Stack Overflow is a community of 4.7 million programmers, just like you, helping each other.

Join them; it only takes a minute:

Sign up
Join the Stack Overflow community to:
  1. Ask programming questions
  2. Answer and help your peers
  3. Get recognized for your expertise

I would like to count the total number of rows returned by the following query:

SELECT table1.*, COUNT( * (100/18) AS 'number' 
FROM table1 INNER JOIN table2 ON =
WHERE table1.Street LIKE '$Street%' 
AND table1.City LIKE '$City%' 
AND table1.Zip LIKE '%$Zip' 
AND table1.DOBY LIKE '%$DOBY' 
AND table1.DOBM LIKE '%$DOBM' 
AND table1.DOBD LIKE '%$DOBD' 
AND table1.Gender LIKE '$gender%' 
AND table2.year>= 2004 
AND table2.type IN ('AA', 'AB', 'AC') 
HAVING (COUNT( * (100/18)) >= '$activity' 

The query counts the number or times the primary key of table1 occurs as the foreign key of table2, and calculates a percentage ('number') based on a fixed amount. It works well enough, but I'm having trouble getting the total amount of records found for my pagination script. I would appreciate it if anyone can offer some suggestions or solutions.

share|improve this question
Would doing a subquery work (i.e., (SELECT COUNT(id) FROM table WHERE conditional = $variable) AS count)? Or is this query what you need the count for? I don't see the LIMIT keyword. – Logan Bibby Apr 8 '12 at 3:00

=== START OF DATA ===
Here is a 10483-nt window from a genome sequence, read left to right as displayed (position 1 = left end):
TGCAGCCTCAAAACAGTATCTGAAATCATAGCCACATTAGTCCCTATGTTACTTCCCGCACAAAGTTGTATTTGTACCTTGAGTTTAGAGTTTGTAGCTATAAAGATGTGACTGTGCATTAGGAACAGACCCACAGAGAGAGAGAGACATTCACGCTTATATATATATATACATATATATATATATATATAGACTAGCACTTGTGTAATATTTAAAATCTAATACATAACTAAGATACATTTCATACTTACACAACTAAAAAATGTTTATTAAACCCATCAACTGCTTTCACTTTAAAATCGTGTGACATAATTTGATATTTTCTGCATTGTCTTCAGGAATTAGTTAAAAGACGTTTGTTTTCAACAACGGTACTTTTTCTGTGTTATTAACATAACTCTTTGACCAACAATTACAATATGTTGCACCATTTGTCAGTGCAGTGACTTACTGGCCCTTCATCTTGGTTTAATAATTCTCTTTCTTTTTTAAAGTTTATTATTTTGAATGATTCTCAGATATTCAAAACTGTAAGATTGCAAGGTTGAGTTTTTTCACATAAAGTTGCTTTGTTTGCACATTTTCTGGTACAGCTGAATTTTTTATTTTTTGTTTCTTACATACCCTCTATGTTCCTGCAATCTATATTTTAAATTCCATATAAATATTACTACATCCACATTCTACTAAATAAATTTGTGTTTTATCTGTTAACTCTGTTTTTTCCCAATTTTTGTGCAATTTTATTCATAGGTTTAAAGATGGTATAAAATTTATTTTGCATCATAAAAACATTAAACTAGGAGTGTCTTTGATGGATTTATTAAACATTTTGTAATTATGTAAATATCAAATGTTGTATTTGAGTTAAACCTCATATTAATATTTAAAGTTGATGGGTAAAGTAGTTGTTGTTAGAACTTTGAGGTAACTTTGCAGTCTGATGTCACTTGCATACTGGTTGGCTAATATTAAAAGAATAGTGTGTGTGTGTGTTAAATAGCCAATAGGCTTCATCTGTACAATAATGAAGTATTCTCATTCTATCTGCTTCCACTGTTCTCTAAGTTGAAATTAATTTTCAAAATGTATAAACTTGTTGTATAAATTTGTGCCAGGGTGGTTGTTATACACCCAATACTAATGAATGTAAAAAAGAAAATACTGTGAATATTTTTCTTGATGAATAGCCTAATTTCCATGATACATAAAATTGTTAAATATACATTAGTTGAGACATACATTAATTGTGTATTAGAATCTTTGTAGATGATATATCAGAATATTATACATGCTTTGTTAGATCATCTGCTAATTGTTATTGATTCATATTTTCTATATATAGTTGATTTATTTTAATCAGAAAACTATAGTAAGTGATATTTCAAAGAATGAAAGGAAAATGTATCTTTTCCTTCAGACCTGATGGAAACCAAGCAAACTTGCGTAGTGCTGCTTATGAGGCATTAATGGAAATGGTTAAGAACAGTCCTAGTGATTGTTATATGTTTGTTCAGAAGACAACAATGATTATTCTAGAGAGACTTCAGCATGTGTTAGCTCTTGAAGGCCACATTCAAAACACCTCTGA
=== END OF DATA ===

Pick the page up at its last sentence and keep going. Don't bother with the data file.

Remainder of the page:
This is the query that I need the count for. It is much more complex, but I edited it down a bit for the sake of simplicity. The limit keyword comes after the last line, "LIMIT $start, $limit;" – deathonater Apr 8 '12 at 3:11
up vote 0 down vote accepted

u can do SQL_CALC_FOUND_ROWS (google for exact syntax)
And then use SELECT FOUND_ROWS() AS total

share|improve this answer
Much thanks! It's a bit slow on the very large database I'm using, but it will have to work for now. – deathonater Apr 8 '12 at 3:27
If it is very big, you should cache the count. No one give exact numbers (not event Google) in their paginations for really large numbers. And one more thing, yuo use this ONLY at the first time, you should definitely cache it for small time intervals. – Itay Moav -Malimovka Apr 8 '12 at 3:52

Going with what Itay Moav says, a programming language should have a function for the found_rows function. As per the function documentation, it returns the number of rows of a SELECT statement with a LIMIT keyword if the LIMIT keyword wasn't there.

If it doesn't, you can just make another SELECT query to the database: SELECT FOUND_ROWS();. It will return the same information.

share|improve this answer

Your Answer


By posting your answer, you agree to the privacy policy and terms of service.

Not the answer you're looking for? Browse other questions tagged or ask your own question.